Adam Jensen is the star of Human Revolution, which takes place 25 years before the original Deus Ex.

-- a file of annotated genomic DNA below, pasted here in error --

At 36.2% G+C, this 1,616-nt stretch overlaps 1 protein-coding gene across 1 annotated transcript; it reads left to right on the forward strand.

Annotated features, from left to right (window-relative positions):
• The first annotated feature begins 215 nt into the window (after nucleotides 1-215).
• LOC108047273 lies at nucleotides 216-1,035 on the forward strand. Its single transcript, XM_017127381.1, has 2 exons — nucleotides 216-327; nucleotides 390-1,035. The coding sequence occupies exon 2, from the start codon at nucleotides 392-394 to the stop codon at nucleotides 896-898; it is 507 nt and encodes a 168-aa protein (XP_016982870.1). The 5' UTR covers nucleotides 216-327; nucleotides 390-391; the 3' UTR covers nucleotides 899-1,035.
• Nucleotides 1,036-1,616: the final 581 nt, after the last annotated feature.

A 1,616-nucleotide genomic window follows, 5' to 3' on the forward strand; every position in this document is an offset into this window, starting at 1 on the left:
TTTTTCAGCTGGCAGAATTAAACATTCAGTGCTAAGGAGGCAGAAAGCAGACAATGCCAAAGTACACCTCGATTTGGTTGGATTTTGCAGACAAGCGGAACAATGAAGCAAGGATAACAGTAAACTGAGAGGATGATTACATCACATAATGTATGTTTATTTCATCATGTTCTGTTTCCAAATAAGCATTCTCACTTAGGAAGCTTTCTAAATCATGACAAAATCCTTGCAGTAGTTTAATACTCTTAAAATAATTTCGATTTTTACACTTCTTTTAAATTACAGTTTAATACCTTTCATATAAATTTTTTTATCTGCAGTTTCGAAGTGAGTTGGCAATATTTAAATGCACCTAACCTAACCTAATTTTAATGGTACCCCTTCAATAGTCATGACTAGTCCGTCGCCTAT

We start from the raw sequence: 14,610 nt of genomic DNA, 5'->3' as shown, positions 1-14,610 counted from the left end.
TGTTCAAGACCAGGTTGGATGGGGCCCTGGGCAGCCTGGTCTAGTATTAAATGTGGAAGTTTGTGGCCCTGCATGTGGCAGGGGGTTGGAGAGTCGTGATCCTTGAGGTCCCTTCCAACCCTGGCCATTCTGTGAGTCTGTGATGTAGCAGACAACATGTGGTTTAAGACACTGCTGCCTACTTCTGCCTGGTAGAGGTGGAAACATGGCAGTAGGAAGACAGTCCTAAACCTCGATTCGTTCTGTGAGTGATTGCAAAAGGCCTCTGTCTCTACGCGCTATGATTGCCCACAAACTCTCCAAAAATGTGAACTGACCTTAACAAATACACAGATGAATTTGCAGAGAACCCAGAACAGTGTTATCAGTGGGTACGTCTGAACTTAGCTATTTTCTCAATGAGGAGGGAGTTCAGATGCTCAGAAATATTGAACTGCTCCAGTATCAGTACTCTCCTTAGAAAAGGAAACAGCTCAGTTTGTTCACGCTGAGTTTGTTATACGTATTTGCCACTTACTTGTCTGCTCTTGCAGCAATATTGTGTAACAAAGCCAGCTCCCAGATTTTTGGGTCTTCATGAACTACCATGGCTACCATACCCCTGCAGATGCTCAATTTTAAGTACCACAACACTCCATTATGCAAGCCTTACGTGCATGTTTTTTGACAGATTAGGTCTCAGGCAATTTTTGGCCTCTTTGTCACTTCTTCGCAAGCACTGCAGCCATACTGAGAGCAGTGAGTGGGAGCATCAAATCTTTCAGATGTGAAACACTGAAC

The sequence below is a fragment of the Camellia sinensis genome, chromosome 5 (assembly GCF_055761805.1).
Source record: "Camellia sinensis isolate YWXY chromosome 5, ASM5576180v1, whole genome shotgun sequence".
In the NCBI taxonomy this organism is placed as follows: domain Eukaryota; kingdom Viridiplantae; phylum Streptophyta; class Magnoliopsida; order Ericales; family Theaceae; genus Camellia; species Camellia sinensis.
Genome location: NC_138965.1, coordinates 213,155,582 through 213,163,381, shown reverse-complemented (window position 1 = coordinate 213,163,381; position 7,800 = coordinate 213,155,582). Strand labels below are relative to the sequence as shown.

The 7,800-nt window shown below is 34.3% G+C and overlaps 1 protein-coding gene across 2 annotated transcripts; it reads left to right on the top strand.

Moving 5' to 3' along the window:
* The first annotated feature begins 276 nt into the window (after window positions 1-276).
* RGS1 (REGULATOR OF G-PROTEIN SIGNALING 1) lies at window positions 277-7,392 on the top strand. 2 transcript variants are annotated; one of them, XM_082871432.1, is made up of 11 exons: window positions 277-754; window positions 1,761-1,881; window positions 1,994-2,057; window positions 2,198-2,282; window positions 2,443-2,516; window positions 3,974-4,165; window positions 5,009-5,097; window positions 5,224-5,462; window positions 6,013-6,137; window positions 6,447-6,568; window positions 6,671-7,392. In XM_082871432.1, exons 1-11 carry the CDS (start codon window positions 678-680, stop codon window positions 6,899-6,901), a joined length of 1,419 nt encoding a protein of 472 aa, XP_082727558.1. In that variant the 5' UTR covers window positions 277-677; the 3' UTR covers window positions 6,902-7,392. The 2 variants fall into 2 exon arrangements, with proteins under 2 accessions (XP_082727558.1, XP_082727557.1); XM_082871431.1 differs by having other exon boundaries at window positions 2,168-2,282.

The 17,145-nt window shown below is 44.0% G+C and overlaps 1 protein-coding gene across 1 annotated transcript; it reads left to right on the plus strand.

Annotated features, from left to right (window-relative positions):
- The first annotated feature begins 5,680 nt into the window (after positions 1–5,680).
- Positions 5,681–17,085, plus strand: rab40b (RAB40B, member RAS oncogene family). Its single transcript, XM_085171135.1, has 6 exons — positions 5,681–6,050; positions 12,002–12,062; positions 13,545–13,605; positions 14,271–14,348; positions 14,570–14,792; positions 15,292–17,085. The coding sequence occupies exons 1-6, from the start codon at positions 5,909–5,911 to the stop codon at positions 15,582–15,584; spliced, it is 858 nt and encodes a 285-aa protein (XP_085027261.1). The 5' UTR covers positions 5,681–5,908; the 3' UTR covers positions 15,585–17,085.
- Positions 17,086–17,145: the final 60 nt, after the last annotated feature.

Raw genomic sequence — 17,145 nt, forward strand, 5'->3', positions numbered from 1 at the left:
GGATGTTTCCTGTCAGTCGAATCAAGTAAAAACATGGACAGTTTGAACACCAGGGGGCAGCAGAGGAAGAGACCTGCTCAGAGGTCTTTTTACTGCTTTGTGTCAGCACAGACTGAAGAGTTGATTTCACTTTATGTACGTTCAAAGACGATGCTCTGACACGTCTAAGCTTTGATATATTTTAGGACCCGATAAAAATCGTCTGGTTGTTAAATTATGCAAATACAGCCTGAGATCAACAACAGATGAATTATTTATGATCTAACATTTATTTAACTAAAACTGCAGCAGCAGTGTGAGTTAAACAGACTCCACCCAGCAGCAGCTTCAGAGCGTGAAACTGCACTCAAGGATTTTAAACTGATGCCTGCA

Shacknews: Deus Ex: Human Revolution going to be the first game that Eidos Montreal has developed since it was established in 2007. The next game, that you've announced at least, is Thief 4... Jean-François Dugas: Yes. Shacknews: Is it difficult to try to establish your studio as an upcoming and new developer when the games you're using to establish yourself are tied to franchises that began over a decade ago? Jean-François Dugas: I mean, if it's tough to establish ourselves it's hard to say. I think you're really only able to establish yourself when you ship something. Before that you're really only working for a dream. And you have people who are willing to jump on that dream and make it possible with you. We'll see when the game ships. For us it didn't make things really difficult because we knew what we have to do and from what we've produced so far, the feedback we've received, is that people are excited. But the final judgement is made when you deliver something. I don't think we've suffered from it. The only time you suffer sometimes is when, you know, you want to hire and people don't know the studio. They're cautious. Shacknews: You mentioned a dream. Is this your studio's dream project? Jean-François Dugas: Definitely. I would say so. Jon [Deus Ex art director Jonathan Jacques-Belletête] and I were big fans of the first game when it came out. I mean, seriously, it's hard to ask for a better… well, the better thing you could have is to create a new IP on your own. But I would say that this is the biggest and more interesting… the dream project of my career, so far. And I think for Jon [who was interviewing with another outlet a few feet away] it's the same thing. Shacknews: A new IP is something you'd like to work on? Jean-François Dugas: It's a good question. If the opportunity is there at some point, it can be interesting. It could also be very interesting to pursue the franchise of Deus Ex. At this point we're really, really committed to shipping a good product in August. Shacknews: The reason I ask, because it is a general question, but I wonder whether or not you feel like you have the same kind of control on these property-based projects versus something you've just created. Jean-François Dugas: When you look at the Deus Ex we produced and then you look at the original ones, it's quite different. The core values are the same but the way it's expressed is totally different. A lot of this game has to do with our own inspirations and creativity, as opposed to, "Here's a spreadsheet of the stuff from the old game. Let's just do this." Actually, it's one of the projects that I had to opportunity to be the most creative with the team and do a lot of things. Fail at stuff and succeed; we had a chance to experiment with a lot of things. focalbox Shacknews: At the same time, do you feel a sense of responsibility? Jean-François Dugas: In what terms? Shacknews: As in you're now responsible for continuing two beloved, cult-hit franchises: Deus Ex and Thief. Jean-François Dugas: Oh, that's definitely a big yes. For the fans it's important, but it was important to us in the first place to make sure that we could make it right. We didn't want to screw the franchise or kill it for good. Our goal is to revive it. We take it seriously. We put a lot of effort. We worked hard. I would say we're our harshest critics. Even when the fans were complaining about things here and there, we were complaining way more than them. (laughs) But every time we do something, we question whether or not we should be doing that thing. Is it right? If we decide to not do something, some people might not be pleased, but we know why we're not doing it. It has a been a painstakingly detailed process where everything has been analyzed. We've been a pain in the ass with ourselves. Shacknews: Our community is filled with PC devotees, so I need to ask about the PC version, specifically. This is a franchise that began on the PC, and some would argue it thrived on PC considering the mixed reaction to Invisible War, which also made its way to console. How much care has been given to the PC version? Jean-François Dugas: I can tell the PC fans that, actually in the office when I'm playing the game I don't play on Xbox 360 or PS3, I play on the PC. It's shaping out to be very good. It's on the same level as the other platforms. There are a few things that we'll discuss later, but we adapted stuff because it's on PC. Especially in the interface department. Shacknews: So, the UI is different on the PC? Jean-François Dugas: I mean slightly different. Not totally different. So it doesn't feel like a port of a console game. We didn't want that. It's the three platforms that are being pushed at the same time. PC? We're going to talk about it eventually. Shacknews: Was the PC version done in-house at Eidos Montreal? Jean-François Dugas: No. Well, it was done in-house, but with a partnership. Shacknews: Who is the partner? Jean-François Dugas: Nixxes. They're based out of the Netherlands. Shacknews: How much involvement does your team have with the PC version of the game? Jean-François Dugas: All the design and changes to the design has been done in Montreal and sent to them. We review the builds. We review and then give comments about what works and what doesn't. It's the same process. It's the exact same process, except that the programmers aren't in the same office. It's the same game and the same creative team taking care of it. Shacknews: Is that a function of staff limitations in Montreal? Jean-François Dugas: Yeah. It was more of a logistic problem more than anything else and having enough people to make sure it's all on the same level, all the time. So, yeah. It was more about manpower and logistics. Deus Ex: Human Revolution is scheduled to launch on August 23 for the PC, Xbox 360, and PS3.